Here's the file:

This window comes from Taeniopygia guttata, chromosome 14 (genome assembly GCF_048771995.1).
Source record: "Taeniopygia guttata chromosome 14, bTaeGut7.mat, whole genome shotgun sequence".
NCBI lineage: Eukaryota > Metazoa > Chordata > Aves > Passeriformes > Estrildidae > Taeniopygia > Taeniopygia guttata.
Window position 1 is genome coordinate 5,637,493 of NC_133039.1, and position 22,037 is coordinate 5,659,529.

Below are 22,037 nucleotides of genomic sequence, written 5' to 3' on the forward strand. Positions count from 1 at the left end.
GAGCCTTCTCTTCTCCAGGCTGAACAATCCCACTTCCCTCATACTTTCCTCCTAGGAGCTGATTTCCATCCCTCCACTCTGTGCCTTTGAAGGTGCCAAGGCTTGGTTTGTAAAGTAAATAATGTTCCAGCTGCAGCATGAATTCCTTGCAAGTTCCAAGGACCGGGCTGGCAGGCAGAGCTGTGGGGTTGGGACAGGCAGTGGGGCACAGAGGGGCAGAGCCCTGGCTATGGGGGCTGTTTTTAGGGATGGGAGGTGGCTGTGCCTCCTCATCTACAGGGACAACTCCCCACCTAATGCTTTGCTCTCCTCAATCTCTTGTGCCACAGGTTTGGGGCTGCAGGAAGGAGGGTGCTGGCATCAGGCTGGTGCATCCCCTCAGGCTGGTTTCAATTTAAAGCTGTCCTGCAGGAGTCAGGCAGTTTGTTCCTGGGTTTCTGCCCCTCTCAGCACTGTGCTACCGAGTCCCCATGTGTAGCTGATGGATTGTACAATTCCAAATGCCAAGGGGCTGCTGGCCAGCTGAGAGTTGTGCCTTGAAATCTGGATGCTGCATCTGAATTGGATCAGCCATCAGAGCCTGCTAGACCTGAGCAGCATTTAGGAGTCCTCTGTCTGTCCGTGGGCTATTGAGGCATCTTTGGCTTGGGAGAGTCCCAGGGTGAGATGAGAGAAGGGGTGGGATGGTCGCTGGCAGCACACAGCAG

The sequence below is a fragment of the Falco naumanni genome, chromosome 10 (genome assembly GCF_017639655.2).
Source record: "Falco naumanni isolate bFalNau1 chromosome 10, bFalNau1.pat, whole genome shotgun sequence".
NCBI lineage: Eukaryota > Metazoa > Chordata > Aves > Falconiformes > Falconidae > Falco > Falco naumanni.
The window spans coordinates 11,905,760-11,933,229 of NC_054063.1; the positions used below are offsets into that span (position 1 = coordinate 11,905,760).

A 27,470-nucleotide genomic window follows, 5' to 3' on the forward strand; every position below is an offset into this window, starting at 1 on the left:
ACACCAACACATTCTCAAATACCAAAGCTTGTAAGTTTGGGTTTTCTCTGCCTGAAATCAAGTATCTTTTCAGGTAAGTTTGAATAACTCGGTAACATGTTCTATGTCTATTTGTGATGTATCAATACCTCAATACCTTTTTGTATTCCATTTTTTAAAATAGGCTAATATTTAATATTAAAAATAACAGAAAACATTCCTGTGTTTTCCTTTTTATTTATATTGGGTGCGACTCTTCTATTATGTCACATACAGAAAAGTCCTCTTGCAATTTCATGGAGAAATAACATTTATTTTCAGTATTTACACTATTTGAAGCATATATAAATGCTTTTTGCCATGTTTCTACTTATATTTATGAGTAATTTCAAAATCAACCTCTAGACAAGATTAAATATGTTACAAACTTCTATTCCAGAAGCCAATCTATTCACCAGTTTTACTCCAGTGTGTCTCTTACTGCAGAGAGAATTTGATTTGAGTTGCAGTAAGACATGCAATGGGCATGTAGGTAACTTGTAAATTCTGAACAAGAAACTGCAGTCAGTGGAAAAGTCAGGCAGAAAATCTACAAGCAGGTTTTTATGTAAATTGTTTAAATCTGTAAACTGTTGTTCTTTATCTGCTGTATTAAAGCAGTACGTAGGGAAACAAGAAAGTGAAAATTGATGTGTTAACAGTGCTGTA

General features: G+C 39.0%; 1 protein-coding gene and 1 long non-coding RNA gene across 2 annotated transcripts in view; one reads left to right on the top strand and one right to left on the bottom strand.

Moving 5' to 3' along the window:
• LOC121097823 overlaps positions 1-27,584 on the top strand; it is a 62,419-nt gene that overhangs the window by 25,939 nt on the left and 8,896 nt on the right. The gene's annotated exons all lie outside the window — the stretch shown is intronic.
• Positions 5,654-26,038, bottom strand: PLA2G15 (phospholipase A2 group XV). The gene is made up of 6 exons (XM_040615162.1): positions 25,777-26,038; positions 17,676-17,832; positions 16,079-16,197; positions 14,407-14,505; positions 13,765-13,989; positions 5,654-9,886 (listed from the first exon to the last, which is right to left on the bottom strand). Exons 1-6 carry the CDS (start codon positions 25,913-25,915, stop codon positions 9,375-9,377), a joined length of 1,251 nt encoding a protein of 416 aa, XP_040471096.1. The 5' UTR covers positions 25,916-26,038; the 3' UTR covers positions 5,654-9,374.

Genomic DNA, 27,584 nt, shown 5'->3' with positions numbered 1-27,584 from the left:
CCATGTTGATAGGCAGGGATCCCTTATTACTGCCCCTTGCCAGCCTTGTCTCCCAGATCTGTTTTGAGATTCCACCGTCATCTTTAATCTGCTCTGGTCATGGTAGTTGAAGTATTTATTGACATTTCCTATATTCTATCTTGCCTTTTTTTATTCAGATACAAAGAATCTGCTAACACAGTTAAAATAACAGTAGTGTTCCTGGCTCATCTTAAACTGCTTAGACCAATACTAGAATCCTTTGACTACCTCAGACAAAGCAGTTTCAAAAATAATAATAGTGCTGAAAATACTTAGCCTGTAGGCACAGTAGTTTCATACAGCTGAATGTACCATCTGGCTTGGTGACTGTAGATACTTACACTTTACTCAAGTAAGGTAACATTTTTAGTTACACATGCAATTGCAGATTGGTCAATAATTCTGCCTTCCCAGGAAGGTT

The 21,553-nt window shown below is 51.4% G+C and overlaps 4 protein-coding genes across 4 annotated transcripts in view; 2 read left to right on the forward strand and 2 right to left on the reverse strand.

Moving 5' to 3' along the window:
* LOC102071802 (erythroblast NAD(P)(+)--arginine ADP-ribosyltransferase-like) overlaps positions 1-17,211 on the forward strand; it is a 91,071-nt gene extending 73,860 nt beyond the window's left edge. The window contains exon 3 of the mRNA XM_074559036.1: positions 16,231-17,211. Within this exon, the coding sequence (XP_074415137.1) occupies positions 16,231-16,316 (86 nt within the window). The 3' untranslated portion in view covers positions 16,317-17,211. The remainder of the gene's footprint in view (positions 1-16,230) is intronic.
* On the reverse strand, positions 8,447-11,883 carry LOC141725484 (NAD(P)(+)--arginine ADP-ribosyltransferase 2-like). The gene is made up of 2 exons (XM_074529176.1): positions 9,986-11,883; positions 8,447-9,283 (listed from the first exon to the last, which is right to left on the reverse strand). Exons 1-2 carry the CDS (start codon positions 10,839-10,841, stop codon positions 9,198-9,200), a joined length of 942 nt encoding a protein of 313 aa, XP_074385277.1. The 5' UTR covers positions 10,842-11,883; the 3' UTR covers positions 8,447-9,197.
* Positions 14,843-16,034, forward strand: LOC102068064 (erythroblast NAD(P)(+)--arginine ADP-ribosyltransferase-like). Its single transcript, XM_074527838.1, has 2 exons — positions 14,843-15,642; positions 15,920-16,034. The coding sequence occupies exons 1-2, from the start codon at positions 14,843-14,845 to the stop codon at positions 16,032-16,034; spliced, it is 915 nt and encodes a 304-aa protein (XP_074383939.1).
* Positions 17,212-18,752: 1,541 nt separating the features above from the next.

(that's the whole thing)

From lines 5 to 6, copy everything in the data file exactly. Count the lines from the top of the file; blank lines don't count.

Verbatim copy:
Below are 22,037 nucleotides of genomic sequence, written 5' to 3' on the forward strand. Positions count from 1 at the left end.
GAGCCTTCTCTTCTCCAGGCTGAACAATCCCACTTCCCTCATACTTTCCTCCTAGGAGCTGATTTCCATCCCTCCACTCTGTGCCTTTGAAGGTGCCAAGGCTTGGTTTGTAAAGTAAATAATGTTCCAGCTGCAGCATGAATTCCTTGCAAGTTCCAAGGACCGGGCTGGCAGGCAGAGCTGTGGGGTTGGGACAGGCAGTGGGGCACAGAGGGGCAGAGCCCTGGCTATGGGGGCTGTTTTTAGGGATGGGAGGTGGCTGTGCCTCCTCATCTACAGGGACAACTCCCCACCTAATGCTTTGCTCTCCTCAATCTCTTGTGCCACAGGTTTGGGGCTGCAGGAAGGAGGGTGCTGGCATCAGGCTGGTGCATCCCCTCAGGCTGGTTTCAATTTAAAGCTGTCCTGCAGGAGTCAGGCAGTTTGTTCCTGGGTTTCTGCCCCTCTCAGCACTGTGCTACCGAGTCCCCATGTGTAGCTGATGGATTGTACAATTCCAAATGCCAAGGGGCTGCTGGCCAGCTGAGAGTTGTGCCTTGAAATCTGGATGCTGCATCTGAATTGGATCAGCCATCAGAGCCTGCTAGACCTGAGCAGCATTTAGGAGTCCTCTGTCTGTCCGTGGGCTATTGAGGCATCTTTGGCTTGGGAGAGTCCCAGGGTGAGATGAGAGAAGGGGTGGGATGGTCGCTGGCAGCACACAGCAG